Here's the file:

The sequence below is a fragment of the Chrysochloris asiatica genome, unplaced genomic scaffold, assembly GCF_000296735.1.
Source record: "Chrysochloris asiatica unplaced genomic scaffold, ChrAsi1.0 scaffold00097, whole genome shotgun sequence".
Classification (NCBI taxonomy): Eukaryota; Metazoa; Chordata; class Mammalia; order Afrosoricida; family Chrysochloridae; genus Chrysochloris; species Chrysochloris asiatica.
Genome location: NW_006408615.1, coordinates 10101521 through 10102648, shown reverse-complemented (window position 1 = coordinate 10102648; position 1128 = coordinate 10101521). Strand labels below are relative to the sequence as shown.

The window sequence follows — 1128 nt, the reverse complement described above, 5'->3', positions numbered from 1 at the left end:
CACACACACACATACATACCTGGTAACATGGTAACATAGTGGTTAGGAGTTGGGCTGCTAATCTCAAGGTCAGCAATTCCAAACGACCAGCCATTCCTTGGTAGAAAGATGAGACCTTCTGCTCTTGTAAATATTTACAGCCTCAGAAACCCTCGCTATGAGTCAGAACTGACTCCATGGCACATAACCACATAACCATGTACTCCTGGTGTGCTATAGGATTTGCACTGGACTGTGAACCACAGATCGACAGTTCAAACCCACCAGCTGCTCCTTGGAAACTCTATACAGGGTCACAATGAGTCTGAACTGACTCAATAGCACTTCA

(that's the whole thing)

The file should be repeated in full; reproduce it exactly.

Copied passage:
The sequence below is a fragment of the Chrysochloris asiatica genome, unplaced genomic scaffold, assembly GCF_000296735.1.
Source record: "Chrysochloris asiatica unplaced genomic scaffold, ChrAsi1.0 scaffold00097, whole genome shotgun sequence".
Classification (NCBI taxonomy): Eukaryota; Metazoa; Chordata; class Mammalia; order Afrosoricida; family Chrysochloridae; genus Chrysochloris; species Chrysochloris asiatica.
Genome location: NW_006408615.1, coordinates 10101521 through 10102648, shown reverse-complemented (window position 1 = coordinate 10102648; position 1128 = coordinate 10101521). Strand labels below are relative to the sequence as shown.

The window sequence follows — 1128 nt, the reverse complement described above, 5'->3', positions numbered from 1 at the left end:
CACACACACACATACATACCTGGTAACATGGTAACATAGTGGTTAGGAGTTGGGCTGCTAATCTCAAGGTCAGCAATTCCAAACGACCAGCCATTCCTTGGTAGAAAGATGAGACCTTCTGCTCTTGTAAATATTTACAGCCTCAGAAACCCTCGCTATGAGTCAGAACTGACTCCATGGCACATAACCACATAACCATGTACTCCTGGTGTGCTATAGGATTTGCACTGGACTGTGAACCACAGATCGACAGTTCAAACCCACCAGCTGCTCCTTGGAAACTCTATACAGGGTCACAATGAGTCTGAACTGACTCAATAGCACTTCA